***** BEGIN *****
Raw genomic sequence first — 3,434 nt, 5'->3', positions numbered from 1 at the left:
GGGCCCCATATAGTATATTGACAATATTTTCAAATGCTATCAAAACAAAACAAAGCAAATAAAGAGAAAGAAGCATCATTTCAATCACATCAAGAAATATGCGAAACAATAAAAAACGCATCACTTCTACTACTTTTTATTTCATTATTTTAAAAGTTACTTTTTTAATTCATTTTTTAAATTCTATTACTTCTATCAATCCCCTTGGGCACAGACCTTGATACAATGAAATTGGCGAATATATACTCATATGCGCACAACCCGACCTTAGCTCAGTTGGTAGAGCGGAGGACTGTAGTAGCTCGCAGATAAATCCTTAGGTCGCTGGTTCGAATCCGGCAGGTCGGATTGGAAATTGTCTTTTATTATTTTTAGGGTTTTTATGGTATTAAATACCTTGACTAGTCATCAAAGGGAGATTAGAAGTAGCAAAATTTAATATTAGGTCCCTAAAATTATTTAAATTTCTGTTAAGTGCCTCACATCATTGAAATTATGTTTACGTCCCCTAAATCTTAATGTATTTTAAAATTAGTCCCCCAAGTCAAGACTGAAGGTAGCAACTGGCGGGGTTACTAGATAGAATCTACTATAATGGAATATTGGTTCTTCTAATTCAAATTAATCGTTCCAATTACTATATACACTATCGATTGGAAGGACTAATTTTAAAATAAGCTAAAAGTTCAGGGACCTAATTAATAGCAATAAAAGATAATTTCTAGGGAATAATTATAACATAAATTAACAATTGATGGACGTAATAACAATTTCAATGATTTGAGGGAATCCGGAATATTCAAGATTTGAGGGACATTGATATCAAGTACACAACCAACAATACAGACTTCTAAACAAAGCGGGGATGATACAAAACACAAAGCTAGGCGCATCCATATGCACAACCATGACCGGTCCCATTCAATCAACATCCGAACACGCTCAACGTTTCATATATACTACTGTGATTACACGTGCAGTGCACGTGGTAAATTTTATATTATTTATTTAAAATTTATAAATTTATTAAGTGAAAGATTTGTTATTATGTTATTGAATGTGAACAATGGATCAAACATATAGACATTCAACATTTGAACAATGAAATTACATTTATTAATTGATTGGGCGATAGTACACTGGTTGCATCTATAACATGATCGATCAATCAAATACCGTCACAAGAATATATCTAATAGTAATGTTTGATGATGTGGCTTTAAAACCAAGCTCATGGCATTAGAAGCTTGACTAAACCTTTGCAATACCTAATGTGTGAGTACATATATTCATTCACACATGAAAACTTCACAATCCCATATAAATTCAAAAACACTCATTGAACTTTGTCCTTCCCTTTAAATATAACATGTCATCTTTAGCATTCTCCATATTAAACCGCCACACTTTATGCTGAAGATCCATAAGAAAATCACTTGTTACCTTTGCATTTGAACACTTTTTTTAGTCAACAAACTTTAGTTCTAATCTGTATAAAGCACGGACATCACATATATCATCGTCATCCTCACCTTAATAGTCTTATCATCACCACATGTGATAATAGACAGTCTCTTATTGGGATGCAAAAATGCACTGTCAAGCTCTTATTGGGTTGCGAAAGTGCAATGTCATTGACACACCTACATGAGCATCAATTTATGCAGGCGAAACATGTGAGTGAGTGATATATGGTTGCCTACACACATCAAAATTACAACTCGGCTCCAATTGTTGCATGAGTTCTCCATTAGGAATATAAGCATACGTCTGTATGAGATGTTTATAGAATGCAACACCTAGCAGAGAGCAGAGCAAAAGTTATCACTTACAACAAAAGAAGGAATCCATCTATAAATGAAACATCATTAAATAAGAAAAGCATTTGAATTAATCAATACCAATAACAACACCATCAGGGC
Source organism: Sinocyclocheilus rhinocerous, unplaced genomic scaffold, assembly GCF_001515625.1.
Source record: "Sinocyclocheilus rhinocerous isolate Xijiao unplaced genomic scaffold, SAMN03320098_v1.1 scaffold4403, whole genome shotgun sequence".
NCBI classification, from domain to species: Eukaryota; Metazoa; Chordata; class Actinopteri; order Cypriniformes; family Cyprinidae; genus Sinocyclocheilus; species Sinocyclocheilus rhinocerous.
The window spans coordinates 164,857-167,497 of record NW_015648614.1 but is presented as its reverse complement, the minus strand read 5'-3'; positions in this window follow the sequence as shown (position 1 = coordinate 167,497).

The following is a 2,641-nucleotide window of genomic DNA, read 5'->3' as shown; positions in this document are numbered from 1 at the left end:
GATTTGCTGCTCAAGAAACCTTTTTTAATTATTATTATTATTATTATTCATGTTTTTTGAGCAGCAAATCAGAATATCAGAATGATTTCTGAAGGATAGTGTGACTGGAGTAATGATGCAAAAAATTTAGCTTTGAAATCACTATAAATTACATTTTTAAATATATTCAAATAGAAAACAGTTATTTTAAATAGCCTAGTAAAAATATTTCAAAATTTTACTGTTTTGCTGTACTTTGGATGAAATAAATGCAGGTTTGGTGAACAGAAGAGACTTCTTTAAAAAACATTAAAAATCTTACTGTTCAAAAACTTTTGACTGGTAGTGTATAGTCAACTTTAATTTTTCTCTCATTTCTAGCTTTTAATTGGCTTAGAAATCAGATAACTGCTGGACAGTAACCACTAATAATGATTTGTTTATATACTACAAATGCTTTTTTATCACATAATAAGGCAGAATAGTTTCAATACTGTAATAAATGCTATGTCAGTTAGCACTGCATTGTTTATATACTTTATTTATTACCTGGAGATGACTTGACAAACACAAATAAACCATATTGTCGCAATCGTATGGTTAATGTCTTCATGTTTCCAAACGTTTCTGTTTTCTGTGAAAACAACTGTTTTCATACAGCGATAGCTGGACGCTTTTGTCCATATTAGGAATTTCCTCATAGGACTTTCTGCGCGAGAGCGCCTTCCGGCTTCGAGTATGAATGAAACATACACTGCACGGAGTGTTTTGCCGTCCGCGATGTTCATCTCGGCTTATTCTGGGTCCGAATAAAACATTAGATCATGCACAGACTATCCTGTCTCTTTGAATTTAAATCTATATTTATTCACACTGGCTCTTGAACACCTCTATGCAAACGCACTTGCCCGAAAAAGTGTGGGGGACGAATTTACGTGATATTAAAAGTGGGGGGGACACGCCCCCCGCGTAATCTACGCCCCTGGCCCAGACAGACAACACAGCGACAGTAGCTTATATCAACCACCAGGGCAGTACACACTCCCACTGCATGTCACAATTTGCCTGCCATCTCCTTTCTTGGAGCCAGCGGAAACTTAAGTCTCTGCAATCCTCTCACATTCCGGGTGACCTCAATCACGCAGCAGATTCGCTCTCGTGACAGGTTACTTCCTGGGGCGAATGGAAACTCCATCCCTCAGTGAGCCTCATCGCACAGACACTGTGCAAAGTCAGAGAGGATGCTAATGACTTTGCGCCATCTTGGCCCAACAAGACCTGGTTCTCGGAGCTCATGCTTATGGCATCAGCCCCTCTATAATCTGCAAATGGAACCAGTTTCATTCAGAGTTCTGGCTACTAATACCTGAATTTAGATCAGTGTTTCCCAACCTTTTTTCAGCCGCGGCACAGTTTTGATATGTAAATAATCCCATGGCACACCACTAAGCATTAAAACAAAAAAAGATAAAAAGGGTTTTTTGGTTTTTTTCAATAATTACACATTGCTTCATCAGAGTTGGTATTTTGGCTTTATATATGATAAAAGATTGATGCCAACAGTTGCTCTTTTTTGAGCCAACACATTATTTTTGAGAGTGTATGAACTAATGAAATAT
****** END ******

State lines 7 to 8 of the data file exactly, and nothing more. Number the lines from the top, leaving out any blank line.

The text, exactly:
The following is a 2,641-nucleotide window of genomic DNA, read 5'->3' as shown; positions in this document are numbered from 1 at the left end:
GATTTGCTGCTCAAGAAACCTTTTTTAATTATTATTATTATTATTATTCATGTTTTTTGAGCAGCAAATCAGAATATCAGAATGATTTCTGAAGGATAGTGTGACTGGAGTAATGATGCAAAAAATTTAGCTTTGAAATCACTATAAATTACATTTTTAAATATATTCAAATAGAAAACAGTTATTTTAAATAGCCTAGTAAAAATATTTCAAAATTTTACTGTTTTGCTGTACTTTGGATGAAATAAATGCAGGTTTGGTGAACAGAAGAGACTTCTTTAAAAAACATTAAAAATCTTACTGTTCAAAAACTTTTGACTGGTAGTGTATAGTCAACTTTAATTTTTCTCTCATTTCTAGCTTTTAATTGGCTTAGAAATCAGATAACTGCTGGACAGTAACCACTAATAATGATTTGTTTATATACTACAAATGCTTTTTTATCACATAATAAGGCAGAATAGTTTCAATACTGTAATAAATGCTATGTCAGTTAGCACTGCATTGTTTATATACTTTATTTATTACCTGGAGATGACTTGACAAACACAAATAAACCATATTGTCGCAATCGTATGGTTAATGTCTTCATGTTTCCAAACGTTTCTGTTTTCTGTGAAAACAACTGTTTTCATACAGCGATAGCTGGACGCTTTTGTCCATATTAGGAATTTCCTCATAGGACTTTCTGCGCGAGAGCGCCTTCCGGCTTCGAGTATGAATGAAACATACACTGCACGGAGTGTTTTGCCGTCCGCGATGTTCATCTCGGCTTATTCTGGGTCCGAATAAAACATTAGATCATGCACAGACTATCCTGTCTCTTTGAATTTAAATCTATATTTATTCACACTGGCTCTTGAACACCTCTATGCAAACGCACTTGCCCGAAAAAGTGTGGGGGACGAATTTACGTGATATTAAAAGTGGGGGGGACACGCCCCCCGCGTAATCTACGCCCCTGGCCCAGACAGACAACACAGCGACAGTAGCTTATATCAACCACCAGGGCAGTACACACTCCCACTGCATGTCACAATTTGCCTGCCATCTCCTTTCTTGGAGCCAGCGGAAACTTAAGTCTCTGCAATCCTCTCACATTCCGGGTGACCTCAATCACGCAGCAGATTCGCTCTCGTGACAGGTTACTTCCTGGGGCGAATGGAAACTCCATCCCTCAGTGAGCCTCATCGCACAGACACTGTGCAAAGTCAGAGAGGATGCTAATGACTTTGCGCCATCTTGGCCCAACAAGACCTGGTTCTCGGAGCTCATGCTTATGGCATCAGCCCCTCTATAATCTGCAAATGGAACCAGTTTCATTCAGAGTTCTGGCTACTAATACCTGAATTTAGATCAGTGTTTCCCAACCTTTTTTCAGCCGCGGCACAGTTTTGATATGTAAATAATCCCATGGCACACCACTAAGCATTAAAACAAAAAAAGATAAAAAGGGTTTTTTGGTTTTTTTCAATAATTACACATTGCTTCATCAGAGTTGGTATTTTGGCTTTATATATGATAAAAGATTGATGCCAACAGTTGCTCTTTTTTGAGCCAACACATTATTTTTGAGAGTGTATGAACTAATGAAATAT